A microarray study found an association between abnormal wound healing disorder keloid and uterine fibroid as both the diseases involved similarities in myofibroblast apoptotic resistance, matrix accumulation, deregulated extracellular matrix genes, ultrastructure and ethnic prevalence. Though steroid-responsive hormone tumour genes involving in hormone action were not differentially expressed, it was the extracellular matrix genes that were differentially expressed suggesting the involvement of a myofibroblast phenotype. The study highlighted that about 30 % of under-expressed genes and 20 % of over expressed genes encoded extracellular proteins or were closely involved in the synthesis or secretion of matrix. This finding was further confirmed by reverse transcription polymerase chain reaction. The first link between leiomyoma and keloids was established by comparing the similarities in decreased dermapontin expression in both the diseases. Both the diseases showed similar disoriented collagen fibrils. Uterine ﬁbroids and keloid scars resemble each other as both conditions are non-cancerous ﬁbrous overgrowths characterized by increased deposition of disorganized extracellular matrix and not increased proliferation of cells. Both the diseases can be inherited and have ethnic similarities of prevalence. Molecular similarities like enhanced uterine TGF-β levels, increased glycosaminoglycans and decreased dermatopontin levels are observed with both the diseases. These resemblances confirm the fibrotic background of uterine fibroids. Uterine leiomyoma cells when co-cultured with leiomyoma-derived fibroblasts led to the proliferation of leiomyoma cells and extracellular matrix due to increased downstream signalling pathways and growth factors production in co-culture. This effect was not seen with uterine smooth muscle co culture or leiomyoma culture alone. This confirms the involvement of activated fibroblasts in tumour development.
Fibroblast Activation Protein (FAP):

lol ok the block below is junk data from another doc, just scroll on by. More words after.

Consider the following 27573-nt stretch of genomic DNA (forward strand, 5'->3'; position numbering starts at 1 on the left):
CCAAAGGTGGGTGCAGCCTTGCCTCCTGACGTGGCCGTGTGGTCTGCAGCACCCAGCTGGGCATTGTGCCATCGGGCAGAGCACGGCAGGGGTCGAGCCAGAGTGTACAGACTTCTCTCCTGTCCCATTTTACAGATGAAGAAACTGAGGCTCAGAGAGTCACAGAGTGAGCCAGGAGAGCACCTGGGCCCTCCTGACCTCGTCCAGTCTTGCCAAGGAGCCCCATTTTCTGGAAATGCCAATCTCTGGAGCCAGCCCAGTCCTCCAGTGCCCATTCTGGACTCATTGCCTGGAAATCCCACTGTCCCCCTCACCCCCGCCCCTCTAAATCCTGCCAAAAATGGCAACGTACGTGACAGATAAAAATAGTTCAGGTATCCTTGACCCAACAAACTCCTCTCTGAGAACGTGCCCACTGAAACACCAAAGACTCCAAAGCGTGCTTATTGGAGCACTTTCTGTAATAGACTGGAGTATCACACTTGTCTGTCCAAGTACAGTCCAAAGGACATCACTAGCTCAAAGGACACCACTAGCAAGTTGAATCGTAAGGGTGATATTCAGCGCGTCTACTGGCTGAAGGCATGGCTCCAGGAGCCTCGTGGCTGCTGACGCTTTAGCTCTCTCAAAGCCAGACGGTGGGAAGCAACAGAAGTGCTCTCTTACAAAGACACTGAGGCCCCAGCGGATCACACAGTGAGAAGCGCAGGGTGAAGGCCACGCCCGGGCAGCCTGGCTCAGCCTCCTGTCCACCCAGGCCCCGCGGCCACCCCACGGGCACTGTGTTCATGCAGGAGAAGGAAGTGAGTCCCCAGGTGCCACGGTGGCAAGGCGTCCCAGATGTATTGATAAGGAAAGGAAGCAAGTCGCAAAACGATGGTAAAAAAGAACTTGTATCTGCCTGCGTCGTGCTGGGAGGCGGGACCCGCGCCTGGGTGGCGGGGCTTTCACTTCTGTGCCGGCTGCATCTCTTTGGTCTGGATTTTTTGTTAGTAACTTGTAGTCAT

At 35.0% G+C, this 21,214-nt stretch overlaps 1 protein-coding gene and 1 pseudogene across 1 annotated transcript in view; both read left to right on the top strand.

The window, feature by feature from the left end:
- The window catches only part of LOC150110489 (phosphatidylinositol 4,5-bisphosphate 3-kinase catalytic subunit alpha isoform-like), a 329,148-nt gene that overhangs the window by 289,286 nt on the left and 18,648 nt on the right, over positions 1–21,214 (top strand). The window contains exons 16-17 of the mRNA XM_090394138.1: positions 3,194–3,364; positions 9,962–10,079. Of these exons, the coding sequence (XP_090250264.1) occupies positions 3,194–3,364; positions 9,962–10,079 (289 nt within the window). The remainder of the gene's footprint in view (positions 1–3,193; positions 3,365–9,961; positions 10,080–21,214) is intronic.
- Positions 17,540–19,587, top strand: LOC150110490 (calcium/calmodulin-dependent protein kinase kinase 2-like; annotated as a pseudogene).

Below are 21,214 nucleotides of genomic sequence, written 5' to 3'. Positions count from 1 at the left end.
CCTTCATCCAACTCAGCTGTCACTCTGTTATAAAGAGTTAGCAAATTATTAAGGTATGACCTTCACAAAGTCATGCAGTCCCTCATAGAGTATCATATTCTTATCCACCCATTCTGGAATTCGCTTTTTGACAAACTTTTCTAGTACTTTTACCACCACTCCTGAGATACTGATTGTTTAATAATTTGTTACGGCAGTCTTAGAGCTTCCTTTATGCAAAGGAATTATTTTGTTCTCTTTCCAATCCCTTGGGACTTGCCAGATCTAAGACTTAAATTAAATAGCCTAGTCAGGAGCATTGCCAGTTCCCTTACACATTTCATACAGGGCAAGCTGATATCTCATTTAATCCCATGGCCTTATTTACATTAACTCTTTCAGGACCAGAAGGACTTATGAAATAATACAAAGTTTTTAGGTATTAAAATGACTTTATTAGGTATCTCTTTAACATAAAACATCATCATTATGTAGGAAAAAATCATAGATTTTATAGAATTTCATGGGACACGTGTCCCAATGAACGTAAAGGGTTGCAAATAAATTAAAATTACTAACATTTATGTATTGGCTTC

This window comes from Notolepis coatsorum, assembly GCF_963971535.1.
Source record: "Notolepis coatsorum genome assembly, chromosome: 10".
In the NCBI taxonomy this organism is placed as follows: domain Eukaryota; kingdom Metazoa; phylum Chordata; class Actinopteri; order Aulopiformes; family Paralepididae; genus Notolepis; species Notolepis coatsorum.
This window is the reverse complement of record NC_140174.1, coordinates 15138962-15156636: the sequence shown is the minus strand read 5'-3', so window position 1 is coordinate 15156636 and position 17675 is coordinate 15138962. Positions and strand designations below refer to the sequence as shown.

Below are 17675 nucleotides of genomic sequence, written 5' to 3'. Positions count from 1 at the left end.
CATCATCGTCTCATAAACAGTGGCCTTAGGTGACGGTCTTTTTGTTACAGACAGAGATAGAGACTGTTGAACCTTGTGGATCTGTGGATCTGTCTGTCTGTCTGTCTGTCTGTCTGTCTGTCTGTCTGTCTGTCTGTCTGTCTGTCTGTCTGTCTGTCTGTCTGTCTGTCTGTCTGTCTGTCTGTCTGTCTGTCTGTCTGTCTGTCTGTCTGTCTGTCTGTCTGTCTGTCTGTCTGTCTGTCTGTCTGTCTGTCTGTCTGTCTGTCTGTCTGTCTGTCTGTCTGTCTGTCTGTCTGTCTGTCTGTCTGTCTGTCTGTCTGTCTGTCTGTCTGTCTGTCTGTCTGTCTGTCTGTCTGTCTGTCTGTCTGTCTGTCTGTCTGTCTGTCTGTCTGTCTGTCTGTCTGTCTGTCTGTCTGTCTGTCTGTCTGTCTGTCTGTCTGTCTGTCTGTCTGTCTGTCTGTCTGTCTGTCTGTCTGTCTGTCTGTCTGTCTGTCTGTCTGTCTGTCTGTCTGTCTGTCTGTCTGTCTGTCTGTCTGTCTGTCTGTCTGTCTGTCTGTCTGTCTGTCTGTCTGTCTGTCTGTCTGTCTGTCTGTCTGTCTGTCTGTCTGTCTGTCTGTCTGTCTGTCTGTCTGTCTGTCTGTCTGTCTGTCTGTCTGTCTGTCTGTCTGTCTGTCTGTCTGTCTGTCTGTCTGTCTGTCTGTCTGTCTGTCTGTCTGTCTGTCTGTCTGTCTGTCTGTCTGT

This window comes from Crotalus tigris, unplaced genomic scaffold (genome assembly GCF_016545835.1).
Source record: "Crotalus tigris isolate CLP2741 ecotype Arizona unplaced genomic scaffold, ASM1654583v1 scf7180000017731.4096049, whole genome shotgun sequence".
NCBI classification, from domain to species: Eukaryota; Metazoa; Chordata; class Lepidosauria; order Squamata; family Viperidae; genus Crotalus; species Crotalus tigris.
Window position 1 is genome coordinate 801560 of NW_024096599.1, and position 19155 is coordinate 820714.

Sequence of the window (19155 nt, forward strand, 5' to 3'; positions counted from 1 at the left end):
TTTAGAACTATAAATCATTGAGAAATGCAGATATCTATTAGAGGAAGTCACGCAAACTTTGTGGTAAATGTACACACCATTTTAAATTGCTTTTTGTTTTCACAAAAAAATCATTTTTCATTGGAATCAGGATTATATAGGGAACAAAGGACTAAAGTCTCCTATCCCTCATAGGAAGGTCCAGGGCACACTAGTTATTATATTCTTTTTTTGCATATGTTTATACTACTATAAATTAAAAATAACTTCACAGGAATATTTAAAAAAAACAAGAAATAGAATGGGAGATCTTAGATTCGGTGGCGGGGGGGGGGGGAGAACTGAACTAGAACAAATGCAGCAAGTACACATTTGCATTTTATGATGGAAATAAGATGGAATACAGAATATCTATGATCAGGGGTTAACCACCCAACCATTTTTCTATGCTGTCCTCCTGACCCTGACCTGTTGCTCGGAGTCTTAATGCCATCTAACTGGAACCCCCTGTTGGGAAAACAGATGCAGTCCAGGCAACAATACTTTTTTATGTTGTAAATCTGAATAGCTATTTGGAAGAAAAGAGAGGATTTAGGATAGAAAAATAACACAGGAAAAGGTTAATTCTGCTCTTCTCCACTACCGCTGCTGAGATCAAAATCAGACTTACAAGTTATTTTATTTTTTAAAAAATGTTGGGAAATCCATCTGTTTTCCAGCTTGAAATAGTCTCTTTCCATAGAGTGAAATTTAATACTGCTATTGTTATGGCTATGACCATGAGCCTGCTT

FAP is a fibroblast activation marker, especially for cancer-associated fibroblasts. It has pro-tumourogenic activity by its enzymatic and non-enzymatic activities. FAP mRNA expressions were higher in uterine fibroids when compared to normal myometrium. The over expressed FAP was also associated with increased expression of proliferation and invasion genes such as survivin, livin, B-cell lymphoma 2, Snail, N-cadherin, and Matrix Metalloproteinase (MMP2) leading to proliferation and invasion of uterine fibroids. As a steroid hormone-responsive tumour, Oestrogen plays a crucial role in fibroblast proliferation, cell proliferation signalling pathways by phosphorylating Mitogen activated protein Kinase (MEK), Extracellular Regulated Kinase (ERK1/2), and AKT, and extracellular matrix production. Silencing of FAP by small interfering RNA attenuated proliferation of fibroblasts, decreased phosphorylation of cell proliferation pathways and decreased extracellular matrix components. This displayed that estrogens exerts its activities partially via FAP.
Antifibrotic drugs for the treatment of fibroids:
Pirfenidone is an anti-fibrotic agent studied for its therapeutic benefits in pulmonary fibrosis patients. Oral administration of pirfenidone in clinical trials is led to severe side effects such as vomiting, fever, abnormality of hepatic function, dizziness, facial paralysis, hepatoma and skin photosensitivity. It is also studied for its anti-fibrotic role in uterine fibroids as both pulmonary fibrosis and uterine fibroids involved tissue fibrosis. Pirfenidone blocked the proliferation of both leiomyoma and myometrium cells by down regulating several growth factors. It also led to diminished mRNA levels of collagen 1 and 3. Currently Pirfenidone is in the second phase of the clinical trial for its anti-fibrotic activity against uterine fibroids (Clinical trial.gov number NCT00332033).
Antifibrotic agent halofuginone is an alkaloid predominantly used as a coccidiostat to prevent infection of the gastrointestinal tract. Halofuginone blocks leiomyoma and myometrial smooth muscle cells proliferation via inhibition of DNA synthesis and eventually leading to apoptosis. Halofuginone also significantly down regulates TGFβ 1 mRNA. Oral administration of halofuginone, when taken in solid tumours, led to nausea, vomiting, and fatigue[53,54]. Collagenase C histolyticum breaks the increased collagen present in uterine fibroids leading to diminished matrix stiffness. Decreased stiffness also decreased tumour bulk symptoms such as pain and bleeding due to decreased tumour size associated with changed mechanotransduction. Purified collagenase upon injection reduced tissue stiffness of fibroids in a proof of principle study.